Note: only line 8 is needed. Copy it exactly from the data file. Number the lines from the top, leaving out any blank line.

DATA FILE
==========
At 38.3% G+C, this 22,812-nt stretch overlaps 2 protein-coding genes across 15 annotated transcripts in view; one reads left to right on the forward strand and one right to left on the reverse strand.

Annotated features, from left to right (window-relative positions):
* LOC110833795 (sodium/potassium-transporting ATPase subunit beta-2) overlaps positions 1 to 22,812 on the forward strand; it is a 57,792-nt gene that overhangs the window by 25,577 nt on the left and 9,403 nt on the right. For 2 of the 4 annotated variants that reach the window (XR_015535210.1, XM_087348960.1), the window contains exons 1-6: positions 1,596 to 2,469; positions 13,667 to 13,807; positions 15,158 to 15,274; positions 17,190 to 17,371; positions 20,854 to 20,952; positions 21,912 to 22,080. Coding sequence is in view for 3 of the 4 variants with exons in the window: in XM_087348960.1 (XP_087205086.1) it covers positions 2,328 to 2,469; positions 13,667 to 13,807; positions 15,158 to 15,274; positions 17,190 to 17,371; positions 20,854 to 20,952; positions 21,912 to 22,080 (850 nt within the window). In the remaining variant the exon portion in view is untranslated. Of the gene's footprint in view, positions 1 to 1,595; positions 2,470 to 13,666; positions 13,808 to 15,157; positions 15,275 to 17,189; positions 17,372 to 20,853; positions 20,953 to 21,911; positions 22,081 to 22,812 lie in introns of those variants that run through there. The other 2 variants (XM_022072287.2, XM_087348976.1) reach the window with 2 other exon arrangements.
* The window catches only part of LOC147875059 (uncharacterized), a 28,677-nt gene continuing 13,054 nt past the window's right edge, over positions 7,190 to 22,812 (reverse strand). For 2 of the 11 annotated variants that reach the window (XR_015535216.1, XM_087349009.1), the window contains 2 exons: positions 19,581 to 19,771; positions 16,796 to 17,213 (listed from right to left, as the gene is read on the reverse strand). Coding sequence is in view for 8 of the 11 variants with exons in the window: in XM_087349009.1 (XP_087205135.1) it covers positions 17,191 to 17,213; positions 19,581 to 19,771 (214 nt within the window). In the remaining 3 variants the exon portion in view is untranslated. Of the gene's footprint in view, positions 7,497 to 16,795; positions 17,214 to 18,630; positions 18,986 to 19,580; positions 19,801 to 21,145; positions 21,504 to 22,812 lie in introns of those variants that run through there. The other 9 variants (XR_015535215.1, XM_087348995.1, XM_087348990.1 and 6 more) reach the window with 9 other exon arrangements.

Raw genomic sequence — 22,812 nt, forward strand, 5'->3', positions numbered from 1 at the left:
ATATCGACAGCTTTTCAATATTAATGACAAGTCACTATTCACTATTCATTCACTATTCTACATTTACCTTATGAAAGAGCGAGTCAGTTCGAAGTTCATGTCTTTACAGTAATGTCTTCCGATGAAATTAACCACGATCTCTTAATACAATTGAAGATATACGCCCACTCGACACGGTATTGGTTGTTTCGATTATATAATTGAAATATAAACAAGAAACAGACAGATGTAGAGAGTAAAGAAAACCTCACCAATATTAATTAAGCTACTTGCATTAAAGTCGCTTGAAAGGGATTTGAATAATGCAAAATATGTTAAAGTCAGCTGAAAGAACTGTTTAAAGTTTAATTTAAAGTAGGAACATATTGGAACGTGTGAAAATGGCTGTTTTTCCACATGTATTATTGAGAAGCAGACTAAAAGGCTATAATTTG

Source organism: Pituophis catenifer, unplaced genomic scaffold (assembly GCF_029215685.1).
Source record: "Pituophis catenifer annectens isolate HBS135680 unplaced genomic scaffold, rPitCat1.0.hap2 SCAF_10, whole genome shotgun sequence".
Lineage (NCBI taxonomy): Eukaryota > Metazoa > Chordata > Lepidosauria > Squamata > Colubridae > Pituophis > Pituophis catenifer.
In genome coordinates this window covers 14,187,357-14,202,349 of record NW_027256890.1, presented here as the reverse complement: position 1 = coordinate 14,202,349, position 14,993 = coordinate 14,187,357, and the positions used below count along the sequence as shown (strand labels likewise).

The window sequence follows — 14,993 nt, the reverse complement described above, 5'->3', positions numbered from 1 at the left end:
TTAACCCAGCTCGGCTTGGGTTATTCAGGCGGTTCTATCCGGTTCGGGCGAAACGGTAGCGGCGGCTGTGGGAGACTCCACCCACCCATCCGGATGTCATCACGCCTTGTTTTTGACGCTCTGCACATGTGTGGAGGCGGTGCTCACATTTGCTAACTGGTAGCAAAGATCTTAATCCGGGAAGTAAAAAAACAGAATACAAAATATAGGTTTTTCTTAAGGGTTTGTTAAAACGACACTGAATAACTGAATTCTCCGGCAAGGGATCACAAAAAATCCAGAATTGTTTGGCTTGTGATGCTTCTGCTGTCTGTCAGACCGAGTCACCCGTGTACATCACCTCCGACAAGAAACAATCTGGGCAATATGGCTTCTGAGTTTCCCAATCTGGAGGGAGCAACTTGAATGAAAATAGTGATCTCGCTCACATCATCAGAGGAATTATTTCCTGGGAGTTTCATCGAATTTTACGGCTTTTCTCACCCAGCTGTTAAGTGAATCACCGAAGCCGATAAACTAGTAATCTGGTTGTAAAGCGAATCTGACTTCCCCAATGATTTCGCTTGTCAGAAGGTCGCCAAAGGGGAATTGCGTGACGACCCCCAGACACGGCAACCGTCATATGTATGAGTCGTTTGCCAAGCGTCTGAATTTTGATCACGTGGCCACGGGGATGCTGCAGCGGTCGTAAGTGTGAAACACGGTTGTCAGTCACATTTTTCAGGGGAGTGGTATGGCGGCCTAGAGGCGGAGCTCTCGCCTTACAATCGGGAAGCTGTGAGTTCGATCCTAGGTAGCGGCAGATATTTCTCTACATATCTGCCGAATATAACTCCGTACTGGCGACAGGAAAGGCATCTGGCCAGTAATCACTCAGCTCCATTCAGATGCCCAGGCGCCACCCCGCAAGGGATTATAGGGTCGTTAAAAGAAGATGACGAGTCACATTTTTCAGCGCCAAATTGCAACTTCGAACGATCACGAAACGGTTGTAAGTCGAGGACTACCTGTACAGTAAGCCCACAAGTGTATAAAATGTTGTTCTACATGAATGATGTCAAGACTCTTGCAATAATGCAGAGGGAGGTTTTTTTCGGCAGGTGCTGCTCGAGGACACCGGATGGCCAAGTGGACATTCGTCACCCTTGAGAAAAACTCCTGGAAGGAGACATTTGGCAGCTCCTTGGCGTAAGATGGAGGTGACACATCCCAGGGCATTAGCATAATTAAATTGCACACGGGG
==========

Source record: "Pituophis catenifer annectens isolate HBS135680 unplaced genomic scaffold, rPitCat1.0.hap2 SCAF_10, whole genome shotgun sequence".